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Lifting Death’s Veil

A Conversation with Dr. Atul Gawande on Death and Dying in America

Steven Birenbaum
By Steven Birenbaum
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Harvard surgeon and New Yorker writer Atul Gawande’s powerful book Being Mortal explored death and dying in America and rose to the top of the bestseller lists, but it was a nationally broadcast FRONTLINE documentary of the same name that catapulted him to the forefront of the national conversation about end-of-life care. In an era when more and more medical treatment often doesn’t allow people’s lives to end the way they want, Gawande’s message has never been more important.

In 2015 the California Health Care Foundation and the John and Wauna Harman Foundation created a community engagement campaign in California centered on local screenings of the film. As chronicled in a new report about the project, these events attracted a more diverse audience than the television broadcast — and one receptive to the film’s message. As a result, the Harman Foundation plans to extend the campaign nationwide.

I recently spoke with Gawande about his experience filming “Being Mortal” and how far America has come in talking about death and dying. The conversation has been edited and condensed.

Birenbaum: With Being Mortal you’ve become the face of a movement. What reaction do you get when you talk to people?

Gawande: People come up and tell me about their dying mother or their dying father or their family member in a nursing home and feeling that they were able to have conversations about what really mattered to them. And that’s incredibly gratifying. It’s the number of people who tell me their stories, and they are feeling that they can have these conversations that defined what mattered most to them or to their family — and in many cases, translated into the doctor’s office, where they can advocate for themselves. I’m definitely also seeing the conversation among my colleagues — doctors and nurses — who are finding the words to ask people about their fears and hopes and the limits that they would place around what they’re willing to endure.

Why did you decide to participate in a film based on your book Being Mortal?

A book creates one kind of understanding. The FRONTLINE film seemed like an incredible opportunity to show another dimension of the story and reach an even larger number of people. There’s seeing it visually and watching as people confront these situations, see what they say, what they don’t say, what they look like, what they’re struggling with. And then you add in that I got to do it with the director, Tom Jennings, whom I went to high school with.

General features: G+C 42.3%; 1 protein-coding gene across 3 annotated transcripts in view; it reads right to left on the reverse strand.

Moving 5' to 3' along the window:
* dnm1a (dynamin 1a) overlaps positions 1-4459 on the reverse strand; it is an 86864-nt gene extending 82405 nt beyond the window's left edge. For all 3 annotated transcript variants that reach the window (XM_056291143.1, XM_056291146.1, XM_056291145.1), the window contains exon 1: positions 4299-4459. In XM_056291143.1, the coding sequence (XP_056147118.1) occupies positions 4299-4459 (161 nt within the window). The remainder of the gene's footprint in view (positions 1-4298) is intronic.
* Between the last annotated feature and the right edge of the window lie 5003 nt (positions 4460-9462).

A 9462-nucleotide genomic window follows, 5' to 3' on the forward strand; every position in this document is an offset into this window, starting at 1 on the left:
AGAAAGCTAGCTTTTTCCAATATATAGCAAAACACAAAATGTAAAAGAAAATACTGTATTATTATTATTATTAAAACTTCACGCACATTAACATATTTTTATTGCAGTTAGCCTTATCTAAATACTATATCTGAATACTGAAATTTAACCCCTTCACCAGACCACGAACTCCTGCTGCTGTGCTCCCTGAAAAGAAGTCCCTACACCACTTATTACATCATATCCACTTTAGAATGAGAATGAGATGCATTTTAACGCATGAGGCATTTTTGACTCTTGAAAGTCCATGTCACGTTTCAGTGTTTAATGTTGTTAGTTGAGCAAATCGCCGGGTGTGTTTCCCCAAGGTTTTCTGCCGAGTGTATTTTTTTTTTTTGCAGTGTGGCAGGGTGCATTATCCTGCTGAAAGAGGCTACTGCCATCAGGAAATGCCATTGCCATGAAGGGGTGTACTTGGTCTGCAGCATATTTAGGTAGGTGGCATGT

What was it like co-writing a film?

We were co-writers, but Tom was definitely the lead writer. I know how to tell a story in words, but to depict sometimes-complex ideas visually is very hard. He struggled for a while with the fact that this was not black-and-white. When he started out the filming, what he wanted to see was the black-and-white comparison of the doctor who thinks that all of this is hogwash and the doctors who think that this is the right way to go. A classic sort of battle. Instead, the real story is that even experienced clinicians find these conversations difficult, and that the difference between having a really good outcome and a conversation that doesn’t go so well is subtle. You could see it in the film. You could see it in the difference between the family that’s willing to ask the hard questions or the doctor who’s willing to just sit in silence with bad news and let the patient absorb it. And then you could see the other situations where the doctor or the patient is uncomfortable and not able to sit with these ideas.

Tom found a way to get that reality across. I guess the way I’d put it is that he found a language and he found a visual story that could explain how this is not good and evil. These are good doctors and struggling patients. And in one case, they have the right words. They ask about fears and hopes and what people are willing to sacrifice and what they’re not, and you can see how differently the story unfolds when they do that. On the other side, you see the people who don’t ask — more out of anxiety, discomfort, or even inexperience than disagreement.

The book seemed geared for a general audience, while the film seems possibly even more relevant to doctors. Was that the case?

It was both. Partly we were letting a general audience see the anxiety and struggles that clinicians have and let them acknowledge on film how hard they can find these conversations, and really dissect why did you say that at a certain point. The film removes a certain mystery for people about what’s happening in these conversations, not just for the doctors but for families as well. And then you see someone like the lawyer who goes to New Hampshire for his last weeks.

Jeff Shields spends his last days on his farm, surrounded by family, Source: Frontline

Source: Frontline

Source: Frontline

This is Jeff Shields, the person who went up to his farm?

Yes. You see an example of someone who kind of takes control. He has this great moment when he says to the doctor, “I know you’ll tell me when I reach the point that I can’t do what I want, which is to be able to still be at home and not in the hospital. I know you’ll tell me that, won’t you?” He was signaling in a very gentle way, “This isn’t the place I want to be, and at a certain point, I want you to have this conversation with me.”

The patient opened the door. He was very clear about what he did not want to sacrifice. You know, if things got bad, he wanted to be home. He wanted to be out of pain. He wanted to be with his family. He wanted to have that time on hospice.

You got to see how different that was from the woman who didn’t have that conversation until toward the very end. Finally, someone asks enough questions to find out that what she really wished for was that she could go to Disney World with her grandchildren. You’re watching, and you’re realizing that they could have given that to her. They could have made that possible for her, but now it’s too late, and it’s not going to happen, and it’s heartbreaking. To see that contrast is a lesson for me and my colleagues — it’s a lesson for all of us.

One thing I definitely discovered is that everybody's experience and story is individual.

How did you end up selecting the families? Was it difficult to get their involvement?